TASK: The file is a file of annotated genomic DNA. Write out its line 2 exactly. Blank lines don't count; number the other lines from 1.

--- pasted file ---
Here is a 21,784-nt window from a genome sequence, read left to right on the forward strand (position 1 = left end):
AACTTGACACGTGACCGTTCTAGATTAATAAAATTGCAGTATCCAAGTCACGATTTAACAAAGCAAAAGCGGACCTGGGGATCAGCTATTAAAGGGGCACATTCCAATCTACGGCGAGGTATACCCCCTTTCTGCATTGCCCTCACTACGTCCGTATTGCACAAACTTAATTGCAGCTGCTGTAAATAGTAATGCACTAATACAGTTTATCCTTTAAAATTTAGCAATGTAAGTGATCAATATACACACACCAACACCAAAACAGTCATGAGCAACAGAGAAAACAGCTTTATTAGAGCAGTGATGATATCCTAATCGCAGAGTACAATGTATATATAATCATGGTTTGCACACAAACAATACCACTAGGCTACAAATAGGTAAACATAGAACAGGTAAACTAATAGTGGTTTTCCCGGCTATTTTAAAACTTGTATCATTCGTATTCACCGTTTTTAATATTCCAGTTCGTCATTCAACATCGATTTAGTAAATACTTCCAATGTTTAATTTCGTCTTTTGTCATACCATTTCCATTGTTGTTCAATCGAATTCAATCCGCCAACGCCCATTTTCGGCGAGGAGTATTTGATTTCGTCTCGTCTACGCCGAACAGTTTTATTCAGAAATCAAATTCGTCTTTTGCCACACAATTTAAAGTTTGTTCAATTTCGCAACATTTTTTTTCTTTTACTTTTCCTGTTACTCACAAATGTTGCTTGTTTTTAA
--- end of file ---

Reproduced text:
AACTTGACACGTGACCGTTCTAGATTAATAAAATTGCAGTATCCAAGTCACGATTTAACAAAGCAAAAGCGGACCTGGGGATCAGCTATTAAAGGGGCACATTCCAATCTACGGCGAGGTATACCCCCTTTCTGCATTGCCCTCACTACGTCCGTATTGCACAAACTTAATTGCAGCTGCTGTAAATAGTAATGCACTAATACAGTTTATCCTTTAAAATTTAGCAATGTAAGTGATCAATATACACACACCAACACCAAAACAGTCATGAGCAACAGAGAAAACAGCTTTATTAGAGCAGTGATGATATCCTAATCGCAGAGTACAATGTATATATAATCATGGTTTGCACACAAACAATACCACTAGGCTACAAATAGGTAAACATAGAACAGGTAAACTAATAGTGGTTTTCCCGGCTATTTTAAAACTTGTATCATTCGTATTCACCGTTTTTAATATTCCAGTTCGTCATTCAACATCGATTTAGTAAATACTTCCAATGTTTAATTTCGTCTTTTGTCATACCATTTCCATTGTTGTTCAATCGAATTCAATCCGCCAACGCCCATTTTCGGCGAGGAGTATTTGATTTCGTCTCGTCTACGCCGAACAGTTTTATTCAGAAATCAAATTCGTCTTTTGCCACACAATTTAAAGTTTGTTCAATTTCGCAACATTTTTTTTCTTTTACTTTTCCTGTTACTCACAAATGTTGCTTGTTTTTAA